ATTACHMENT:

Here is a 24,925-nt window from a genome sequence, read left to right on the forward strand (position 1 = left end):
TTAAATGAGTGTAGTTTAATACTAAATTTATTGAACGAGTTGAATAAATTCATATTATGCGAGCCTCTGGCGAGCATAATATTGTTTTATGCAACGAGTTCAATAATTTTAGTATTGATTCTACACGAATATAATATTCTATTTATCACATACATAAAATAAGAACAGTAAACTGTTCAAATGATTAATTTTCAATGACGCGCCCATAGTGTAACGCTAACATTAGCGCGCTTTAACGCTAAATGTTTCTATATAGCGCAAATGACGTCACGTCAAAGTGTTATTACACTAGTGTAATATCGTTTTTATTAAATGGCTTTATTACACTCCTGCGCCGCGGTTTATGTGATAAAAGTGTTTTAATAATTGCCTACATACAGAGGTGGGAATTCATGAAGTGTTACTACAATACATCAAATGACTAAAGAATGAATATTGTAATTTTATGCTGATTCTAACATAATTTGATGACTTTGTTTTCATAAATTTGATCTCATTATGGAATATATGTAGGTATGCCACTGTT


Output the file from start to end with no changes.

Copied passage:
Here is a 24,925-nt window from a genome sequence, read left to right on the forward strand (position 1 = left end):
TTAAATGAGTGTAGTTTAATACTAAATTTATTGAACGAGTTGAATAAATTCATATTATGCGAGCCTCTGGCGAGCATAATATTGTTTTATGCAACGAGTTCAATAATTTTAGTATTGATTCTACACGAATATAATATTCTATTTATCACATACATAAAATAAGAACAGTAAACTGTTCAAATGATTAATTTTCAATGACGCGCCCATAGTGTAACGCTAACATTAGCGCGCTTTAACGCTAAATGTTTCTATATAGCGCAAATGACGTCACGTCAAAGTGTTATTACACTAGTGTAATATCGTTTTTATTAAATGGCTTTATTACACTCCTGCGCCGCGGTTTATGTGATAAAAGTGTTTTAATAATTGCCTACATACAGAGGTGGGAATTCATGAAGTGTTACTACAATACATCAAATGACTAAAGAATGAATATTGTAATTTTATGCTGATTCTAACATAATTTGATGACTTTGTTTTCATAAATTTGATCTCATTATGGAATATATGTAGGTATGCCACTGTT